Drawing on several years of experience in civil service and former jobs Daniel now focuses mainly on mentoring and developing Native American improvements for Department of Veterans Affairs. Passionate about Native Culture and its possibilities, he promotes cultural services that help heal, educate, and reduce stereotypes of Native Americans/Alaskan Natives. He has artwork and research published in the 2000 St. Lucie County Almanac, had art exhibits at the Miami Museum of International Art & Culture, A.E. Backus Museum,and Indian River Community College Art Gallery. He is very proud to be the 2014 SAIGE Committee Member Achievement Award winner.
Sue Marcus is passionate about providing information to Tribal governments and organizations to help them manage their lands and natural resources. She encourages Native American students to blend their understanding of Native American and other perspectives on science to benefit their Tribes, their communities, our Nation as a whole. She has no American Indian or Alaska Native heritage, though she’s learned she has much to learn.
A lifetime SAIGE member, Sue has served as the SAIGE foodie, or menu coordinator, for several national training programs. She has also assisted in fundraising for SAIGE for many years—and welcomes others to join in this worthy endeavor. She has also been honored to serve SAIGE as a board member, and when requested has helped represent SAIGE at Washington, D.C. events such as agency diversity days or anti-stereotyping (mascot) events. At national training events, Sue can be seen trying to assist as needed. When SAIGE asks for help, Sue tries to say YES! She was most honored to serve as Co-Chair for the 2017 National Training Program in Scottsdale, AZ (Y’all Come!).
Sue graduated from Grand Valley State College (now University) in Michigan, in 1973. Her training is in economic geology. During her career as a geologist, she worked for the Province of Manitoba, Canada and then for the U.S. Bureau of Land Management (in California and the Washington, DC headquarters), and the U.S. Geological Survey (in the Reston, VA headquarters and in Reno, NV). For the USGS, she managed mineral resource work with Tribes, at the time the largest USGS-Native American activity. Sue became the USGS “Indian Desk” in 1994, when then-Secretary Babbitt requested such points of contact within each DOI bureau. She retired in 2009. She lives with her husband and their daughter in Fairfax, VA.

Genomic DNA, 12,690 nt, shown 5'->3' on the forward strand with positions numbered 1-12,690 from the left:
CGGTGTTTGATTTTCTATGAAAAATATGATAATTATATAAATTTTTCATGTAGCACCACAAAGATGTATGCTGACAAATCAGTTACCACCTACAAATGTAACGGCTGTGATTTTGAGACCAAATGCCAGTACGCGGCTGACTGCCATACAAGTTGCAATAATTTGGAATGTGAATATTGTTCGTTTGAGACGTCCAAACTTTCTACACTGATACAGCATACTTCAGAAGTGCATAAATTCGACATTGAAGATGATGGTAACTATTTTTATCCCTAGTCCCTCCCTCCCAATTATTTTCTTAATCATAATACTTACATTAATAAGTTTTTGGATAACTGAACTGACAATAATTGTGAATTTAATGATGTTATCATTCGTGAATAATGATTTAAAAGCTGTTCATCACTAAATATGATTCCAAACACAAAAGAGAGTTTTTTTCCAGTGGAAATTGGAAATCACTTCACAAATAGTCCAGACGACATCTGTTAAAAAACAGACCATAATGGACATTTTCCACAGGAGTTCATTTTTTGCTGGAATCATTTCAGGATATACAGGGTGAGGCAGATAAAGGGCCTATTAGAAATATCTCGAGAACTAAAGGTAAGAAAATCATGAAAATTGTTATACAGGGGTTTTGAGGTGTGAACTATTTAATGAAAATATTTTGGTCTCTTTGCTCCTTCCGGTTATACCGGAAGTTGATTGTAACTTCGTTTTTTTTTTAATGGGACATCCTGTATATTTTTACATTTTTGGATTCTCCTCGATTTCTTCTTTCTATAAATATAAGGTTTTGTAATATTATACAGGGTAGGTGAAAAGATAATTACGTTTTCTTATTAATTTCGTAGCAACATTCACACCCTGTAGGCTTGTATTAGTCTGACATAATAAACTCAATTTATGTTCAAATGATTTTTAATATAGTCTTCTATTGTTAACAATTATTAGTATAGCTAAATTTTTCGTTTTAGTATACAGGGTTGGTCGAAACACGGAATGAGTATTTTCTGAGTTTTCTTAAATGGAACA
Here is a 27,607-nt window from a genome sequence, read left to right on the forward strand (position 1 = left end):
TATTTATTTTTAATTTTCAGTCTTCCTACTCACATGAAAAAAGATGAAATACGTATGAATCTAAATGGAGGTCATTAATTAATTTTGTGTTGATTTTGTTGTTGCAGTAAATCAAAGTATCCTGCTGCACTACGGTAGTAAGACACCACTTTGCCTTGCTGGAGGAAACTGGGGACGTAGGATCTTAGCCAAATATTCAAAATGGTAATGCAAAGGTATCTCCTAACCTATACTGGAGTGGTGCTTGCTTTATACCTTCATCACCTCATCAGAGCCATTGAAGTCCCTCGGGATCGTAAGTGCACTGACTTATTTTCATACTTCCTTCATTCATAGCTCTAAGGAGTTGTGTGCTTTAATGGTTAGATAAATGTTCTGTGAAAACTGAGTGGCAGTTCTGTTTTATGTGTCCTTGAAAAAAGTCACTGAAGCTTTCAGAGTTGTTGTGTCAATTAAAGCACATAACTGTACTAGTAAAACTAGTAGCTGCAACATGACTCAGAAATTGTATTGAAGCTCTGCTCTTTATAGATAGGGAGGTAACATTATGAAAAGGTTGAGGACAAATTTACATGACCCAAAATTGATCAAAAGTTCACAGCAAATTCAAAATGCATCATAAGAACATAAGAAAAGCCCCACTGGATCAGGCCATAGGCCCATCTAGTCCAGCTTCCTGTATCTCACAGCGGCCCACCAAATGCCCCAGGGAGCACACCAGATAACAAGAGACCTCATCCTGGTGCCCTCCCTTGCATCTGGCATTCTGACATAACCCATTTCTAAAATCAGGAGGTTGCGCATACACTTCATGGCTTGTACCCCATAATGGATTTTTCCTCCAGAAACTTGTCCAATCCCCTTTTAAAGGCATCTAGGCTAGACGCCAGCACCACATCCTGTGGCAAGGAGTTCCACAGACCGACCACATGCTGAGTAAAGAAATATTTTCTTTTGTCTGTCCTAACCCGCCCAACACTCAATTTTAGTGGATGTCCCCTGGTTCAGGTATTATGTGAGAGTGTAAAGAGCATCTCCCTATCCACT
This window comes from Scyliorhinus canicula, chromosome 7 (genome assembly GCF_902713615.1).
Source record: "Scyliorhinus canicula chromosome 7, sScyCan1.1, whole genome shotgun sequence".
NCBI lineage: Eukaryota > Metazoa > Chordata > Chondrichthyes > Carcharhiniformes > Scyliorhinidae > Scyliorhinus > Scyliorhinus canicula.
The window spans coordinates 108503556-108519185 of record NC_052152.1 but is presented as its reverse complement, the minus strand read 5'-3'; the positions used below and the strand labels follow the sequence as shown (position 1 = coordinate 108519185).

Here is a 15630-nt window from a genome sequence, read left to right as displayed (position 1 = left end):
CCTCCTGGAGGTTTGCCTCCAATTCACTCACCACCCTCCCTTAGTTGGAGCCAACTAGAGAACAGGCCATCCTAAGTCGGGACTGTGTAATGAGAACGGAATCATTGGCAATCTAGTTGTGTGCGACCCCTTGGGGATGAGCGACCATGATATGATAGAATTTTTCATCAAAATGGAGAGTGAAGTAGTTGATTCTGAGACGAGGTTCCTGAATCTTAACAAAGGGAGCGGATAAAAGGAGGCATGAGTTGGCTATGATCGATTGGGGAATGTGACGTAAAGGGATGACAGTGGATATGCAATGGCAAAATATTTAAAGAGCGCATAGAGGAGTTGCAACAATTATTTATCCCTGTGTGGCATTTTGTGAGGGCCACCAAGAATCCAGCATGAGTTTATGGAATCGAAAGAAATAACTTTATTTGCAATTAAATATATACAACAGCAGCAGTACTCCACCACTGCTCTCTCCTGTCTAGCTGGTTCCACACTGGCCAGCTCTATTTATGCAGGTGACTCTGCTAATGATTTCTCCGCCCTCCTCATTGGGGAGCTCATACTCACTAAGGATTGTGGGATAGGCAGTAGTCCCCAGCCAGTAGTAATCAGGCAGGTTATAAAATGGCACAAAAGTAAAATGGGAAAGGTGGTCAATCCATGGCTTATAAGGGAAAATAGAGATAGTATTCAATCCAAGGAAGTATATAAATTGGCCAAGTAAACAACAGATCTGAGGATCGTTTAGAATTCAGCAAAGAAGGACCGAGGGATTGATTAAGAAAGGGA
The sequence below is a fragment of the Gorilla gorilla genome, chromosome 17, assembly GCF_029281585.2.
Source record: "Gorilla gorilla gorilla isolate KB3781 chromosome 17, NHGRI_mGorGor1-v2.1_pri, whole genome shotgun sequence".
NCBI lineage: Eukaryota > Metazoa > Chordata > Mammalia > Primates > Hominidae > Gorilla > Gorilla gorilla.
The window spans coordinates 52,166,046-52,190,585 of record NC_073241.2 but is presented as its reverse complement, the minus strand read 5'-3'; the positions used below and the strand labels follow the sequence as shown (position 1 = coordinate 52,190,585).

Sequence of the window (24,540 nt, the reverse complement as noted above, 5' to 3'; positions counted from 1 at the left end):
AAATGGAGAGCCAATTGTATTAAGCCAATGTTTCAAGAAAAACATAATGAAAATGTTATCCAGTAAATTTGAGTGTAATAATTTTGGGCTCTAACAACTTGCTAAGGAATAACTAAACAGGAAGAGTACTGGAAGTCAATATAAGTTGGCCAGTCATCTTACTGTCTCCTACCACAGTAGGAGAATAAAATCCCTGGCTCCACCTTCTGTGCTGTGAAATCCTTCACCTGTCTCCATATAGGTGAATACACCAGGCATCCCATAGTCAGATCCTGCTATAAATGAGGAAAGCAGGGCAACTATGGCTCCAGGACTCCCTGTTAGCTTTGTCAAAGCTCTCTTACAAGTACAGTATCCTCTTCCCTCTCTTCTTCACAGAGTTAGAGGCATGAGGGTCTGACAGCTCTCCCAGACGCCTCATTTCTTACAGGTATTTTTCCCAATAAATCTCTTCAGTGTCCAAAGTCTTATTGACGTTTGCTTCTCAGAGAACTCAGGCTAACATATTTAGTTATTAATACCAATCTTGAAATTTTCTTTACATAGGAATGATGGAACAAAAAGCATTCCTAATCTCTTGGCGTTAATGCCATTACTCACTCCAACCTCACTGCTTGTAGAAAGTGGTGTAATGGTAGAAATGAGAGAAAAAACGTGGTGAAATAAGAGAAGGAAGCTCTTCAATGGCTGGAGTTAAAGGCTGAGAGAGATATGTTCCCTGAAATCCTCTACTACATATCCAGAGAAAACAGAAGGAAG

Duane Matt is a member of the Confederated Salish Kootenai and Pend D ‘Oreille tribes located on the Flathead Indian reservation located in western Montana. Mr. Matt currently works as a Geologist at the Assistant Secretary- Indian Affairs, Division of Energy and Mineral Development office in Lakewood, CO. He previously worked as a Physical Scientist and Technology Coordinator with the Office of Surface Mining Reclamation and Enforcement (OSMRE) in Denver, CO.
Duane is a founding board member of SAIGE. Recently, he instigated a meeting between SAIGE board members and Google staff to provide SAIGE with the latest technology/tools to help the board work more efficiently. The result was each board member having a Chromebook to work with, and use to communicate with each other.
Before working for OSMRE, Duane worked for the Bureau of Land Management (Initial Attack Fire Dispatcher), Scientific Applications International Corporation (Field Geologist), Bureau of Reclamation (Geological Intern), United States Department of Agriculture (Smokejumper) and National Park Service (Helitack/Firefighter). Duane also worked as a schoolteacher on the Laguna-Acoma reservation in New Mexico. He holds a Master’s Degree in Geology and a Bachelor’s Degree in both Geology and English/Secondary Education. Mr. Matt was a member of the University of Montana cross-country and track-and-field teams 1986-1990. He also possesses six years of experience coaching both boys’ and girls’ high school cross-country and track-and-field.
Bryan is a citizen of the Tobique Indian Nation from New Brunswick, Canada. He currently works for the Federal Government as a Technical Support Technician at the Social Security Administration in Birmingham, AL. He serves the public with issues concerning over-payments, Medicare, Representative Payee concerns, Disability, and/or Retirement claims. Bryan is considered as the front line of customer service as he provides Americans with the respectful and efficient service they deserve. Bryan currently holds the position of Vice-Chair, Southern Regional American Indian Alaska Native Advisory Council for the Social Security Administration. His role is to assist in the enhancement of promotion, employment and retention of Native Americans in the southern United States.